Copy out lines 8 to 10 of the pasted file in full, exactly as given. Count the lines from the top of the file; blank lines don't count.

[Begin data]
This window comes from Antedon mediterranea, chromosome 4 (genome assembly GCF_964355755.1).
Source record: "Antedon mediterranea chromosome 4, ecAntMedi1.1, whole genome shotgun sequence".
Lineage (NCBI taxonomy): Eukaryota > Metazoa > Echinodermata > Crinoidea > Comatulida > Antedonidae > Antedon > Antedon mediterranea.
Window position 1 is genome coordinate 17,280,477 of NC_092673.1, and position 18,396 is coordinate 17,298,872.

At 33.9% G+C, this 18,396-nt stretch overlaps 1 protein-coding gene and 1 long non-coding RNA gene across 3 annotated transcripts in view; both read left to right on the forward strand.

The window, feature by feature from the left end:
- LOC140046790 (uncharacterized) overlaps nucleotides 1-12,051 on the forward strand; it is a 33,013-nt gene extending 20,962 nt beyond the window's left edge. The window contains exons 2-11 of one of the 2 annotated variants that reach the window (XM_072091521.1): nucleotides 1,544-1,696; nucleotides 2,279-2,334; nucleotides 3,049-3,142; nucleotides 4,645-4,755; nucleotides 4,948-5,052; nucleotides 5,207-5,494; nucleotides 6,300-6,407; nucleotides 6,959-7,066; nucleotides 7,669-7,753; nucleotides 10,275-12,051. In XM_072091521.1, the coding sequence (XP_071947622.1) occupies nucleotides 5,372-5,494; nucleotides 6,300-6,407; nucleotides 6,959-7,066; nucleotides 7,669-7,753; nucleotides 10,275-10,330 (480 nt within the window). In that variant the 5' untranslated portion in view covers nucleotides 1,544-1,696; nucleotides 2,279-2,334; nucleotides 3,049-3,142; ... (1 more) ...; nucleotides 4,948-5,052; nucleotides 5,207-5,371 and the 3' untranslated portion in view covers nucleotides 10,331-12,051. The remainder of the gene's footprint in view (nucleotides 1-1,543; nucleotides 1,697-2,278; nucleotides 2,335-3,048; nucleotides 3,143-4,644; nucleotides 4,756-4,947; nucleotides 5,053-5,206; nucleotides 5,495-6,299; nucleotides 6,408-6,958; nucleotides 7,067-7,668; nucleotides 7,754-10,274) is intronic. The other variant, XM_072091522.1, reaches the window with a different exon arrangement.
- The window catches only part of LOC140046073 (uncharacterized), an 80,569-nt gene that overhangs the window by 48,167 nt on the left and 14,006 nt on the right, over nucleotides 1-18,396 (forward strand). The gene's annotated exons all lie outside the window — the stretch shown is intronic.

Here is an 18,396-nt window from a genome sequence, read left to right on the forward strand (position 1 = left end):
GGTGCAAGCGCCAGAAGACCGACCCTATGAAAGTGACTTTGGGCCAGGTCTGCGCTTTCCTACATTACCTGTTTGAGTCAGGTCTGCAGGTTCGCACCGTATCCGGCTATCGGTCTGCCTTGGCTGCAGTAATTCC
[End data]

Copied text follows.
- The window catches only part of LOC140046073 (uncharacterized), an 80,569-nt gene that overhangs the window by 48,167 nt on the left and 14,006 nt on the right, over nucleotides 1-18,396 (forward strand). The gene's annotated exons all lie outside the window — the stretch shown is intronic.

Here is an 18,396-nt window from a genome sequence, read left to right on the forward strand (position 1 = left end):
GGTGCAAGCGCCAGAAGACCGACCCTATGAAAGTGACTTTGGGCCAGGTCTGCGCTTTCCTACATTACCTGTTTGAGTCAGGTCTGCAGGTTCGCACCGTATCCGGCTATCGGTCTGCCTTGGCTGCAGTAATTCC